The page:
Producing Quinoa in Guyana

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FOOD security is a growing issue internationally. Research is being done to introduce crops that are stress-tolerant, highly nutritional, and cost-effective owing to climate change. One such crop is Quinoa, which has both nutritional benefits and agricultural versatility.

Quinoa maintains productivity on rather poor soils and under conditions of water shortage and high salinity. The grain is rich in minerals, vitamin B2, and high in fibre and complete protein. The grain could be prepared for consumption in a variety of ways including salads, porridge, and even baked in bread.

Locally, the National Agricultural Research and Extension Institute (NAREI) has been partnering with Felix Quinoa Farming Industry (FQFI), and the Food and Agriculture Organisation to introduce quinoa to Guyana.

Last year, NAREI conducted successful trials at its Mon Repos location. Seeds obtained from its partners were set in seed trays and transplanted in the open field. The crop took three months to mature.

The institute will be conducting further research this year. The production of eight varieties of quinoa is a crucial part of the agency’s 2018 Work Programme. Trials on the crop will continue at Mon Repos, East Coast Demerara and Kairuni, Soesdyke, Linden Highway.

While quinoa is not a popular product in Guyana, it is internationally. The crop’s exceptional nutritional qualities have contributed to its high demand. Since 1980, there has been an increase in world demand for quinoa, as in both world prices and exports.

According to research, producers of quinoa are hoping that the grain becomes a more affordable common household grain. This optimistic outlook is premised on the falling price and increased demand for the commodity since 2013. During that period, markets were paying up to $ AU358 per 48.5 kg for quinoa coming out of the two major producing countries- Bolivia and Peru.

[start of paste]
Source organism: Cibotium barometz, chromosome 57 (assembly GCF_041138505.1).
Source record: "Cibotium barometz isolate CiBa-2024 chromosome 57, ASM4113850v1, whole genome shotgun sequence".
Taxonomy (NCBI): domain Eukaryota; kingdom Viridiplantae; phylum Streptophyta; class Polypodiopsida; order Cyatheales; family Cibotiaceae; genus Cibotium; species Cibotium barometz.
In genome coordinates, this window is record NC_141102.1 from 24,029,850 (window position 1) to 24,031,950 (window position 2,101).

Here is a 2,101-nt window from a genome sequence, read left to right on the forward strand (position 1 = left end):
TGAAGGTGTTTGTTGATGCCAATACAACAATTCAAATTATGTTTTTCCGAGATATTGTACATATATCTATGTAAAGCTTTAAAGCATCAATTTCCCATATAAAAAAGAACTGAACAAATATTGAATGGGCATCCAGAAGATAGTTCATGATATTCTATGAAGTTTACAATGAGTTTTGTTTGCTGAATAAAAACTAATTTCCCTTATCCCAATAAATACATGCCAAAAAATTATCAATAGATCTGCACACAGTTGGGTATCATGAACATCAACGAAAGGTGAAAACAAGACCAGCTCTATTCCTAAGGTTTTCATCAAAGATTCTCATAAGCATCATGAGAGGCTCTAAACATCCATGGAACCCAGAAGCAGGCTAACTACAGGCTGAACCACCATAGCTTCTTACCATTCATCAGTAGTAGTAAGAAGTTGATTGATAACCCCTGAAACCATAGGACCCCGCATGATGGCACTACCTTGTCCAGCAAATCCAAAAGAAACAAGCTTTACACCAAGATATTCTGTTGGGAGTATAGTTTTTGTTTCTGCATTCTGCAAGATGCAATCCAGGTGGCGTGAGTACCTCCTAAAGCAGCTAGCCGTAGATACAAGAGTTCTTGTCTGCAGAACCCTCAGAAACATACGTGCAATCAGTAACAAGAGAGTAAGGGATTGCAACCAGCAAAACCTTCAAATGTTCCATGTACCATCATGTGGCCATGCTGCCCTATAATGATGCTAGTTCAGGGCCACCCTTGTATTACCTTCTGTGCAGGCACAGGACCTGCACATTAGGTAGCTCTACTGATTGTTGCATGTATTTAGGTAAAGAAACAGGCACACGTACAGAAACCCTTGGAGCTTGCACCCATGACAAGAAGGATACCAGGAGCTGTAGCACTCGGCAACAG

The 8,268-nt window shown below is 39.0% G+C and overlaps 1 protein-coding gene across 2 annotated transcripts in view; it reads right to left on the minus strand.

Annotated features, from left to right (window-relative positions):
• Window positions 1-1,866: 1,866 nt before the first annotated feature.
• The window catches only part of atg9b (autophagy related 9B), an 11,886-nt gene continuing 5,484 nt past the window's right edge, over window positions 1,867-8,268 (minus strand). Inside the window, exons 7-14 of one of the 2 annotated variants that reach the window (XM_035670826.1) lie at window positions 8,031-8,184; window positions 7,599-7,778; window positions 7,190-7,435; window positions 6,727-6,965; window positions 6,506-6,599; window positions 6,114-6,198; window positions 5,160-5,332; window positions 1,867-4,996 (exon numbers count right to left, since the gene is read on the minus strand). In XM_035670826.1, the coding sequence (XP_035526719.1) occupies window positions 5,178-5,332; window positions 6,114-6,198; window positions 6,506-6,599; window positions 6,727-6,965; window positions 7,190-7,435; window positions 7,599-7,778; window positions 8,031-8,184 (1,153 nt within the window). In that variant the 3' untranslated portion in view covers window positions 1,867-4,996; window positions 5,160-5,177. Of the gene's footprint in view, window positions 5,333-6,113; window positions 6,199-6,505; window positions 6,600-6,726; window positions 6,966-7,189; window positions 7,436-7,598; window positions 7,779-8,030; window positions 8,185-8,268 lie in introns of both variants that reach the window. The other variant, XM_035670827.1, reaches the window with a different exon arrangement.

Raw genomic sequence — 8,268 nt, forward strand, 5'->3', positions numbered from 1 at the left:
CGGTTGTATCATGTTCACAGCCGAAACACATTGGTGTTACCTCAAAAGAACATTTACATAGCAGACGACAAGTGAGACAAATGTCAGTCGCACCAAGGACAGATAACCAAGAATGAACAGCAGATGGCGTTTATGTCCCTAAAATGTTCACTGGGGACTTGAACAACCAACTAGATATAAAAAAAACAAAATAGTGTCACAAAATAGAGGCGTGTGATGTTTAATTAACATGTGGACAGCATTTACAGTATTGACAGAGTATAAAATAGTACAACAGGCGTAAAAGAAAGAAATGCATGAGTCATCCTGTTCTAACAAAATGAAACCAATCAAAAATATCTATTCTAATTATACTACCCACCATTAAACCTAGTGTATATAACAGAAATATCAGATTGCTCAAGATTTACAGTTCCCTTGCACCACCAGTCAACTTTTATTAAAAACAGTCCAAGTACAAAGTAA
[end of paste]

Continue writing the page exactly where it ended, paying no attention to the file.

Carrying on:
A market for quinoa in Guyana is non-existent simply because the commodity is not available in supermarkets countrywide. Currently, high-quality quinoa is sold in North American, European, and Asian markets at relatively high prices.

Local consumers need to be aware of the importance of quinoa not only as a superfood but as a commodity with economic benefits for all stakeholders. Venturing into this crop would only add to the long line of products produced locally with export potential.

As a net exporter of agricultural products, Guyana has generated foreign currency income by the commercialisation of traditional products such as sugar, rice and other crops. The culture of entrepreneurship must prevail in all farmers, looking for new ways of doing business with the other crops.

To this end, quinoa represents an opportunity to expand production and highlight the interest of farmers who, as a family, manage to harvest different varieties of crops. Quinoa’s exceptional tolerance to hostile environments makes it a good candidate crop offering food security in the face of these challenges. Due to the harsh impact of climate change growing crops have become extremely difficult. However, growing quinoa would surely mitigate these challenges and provide economic stability and food security for many persons in the country.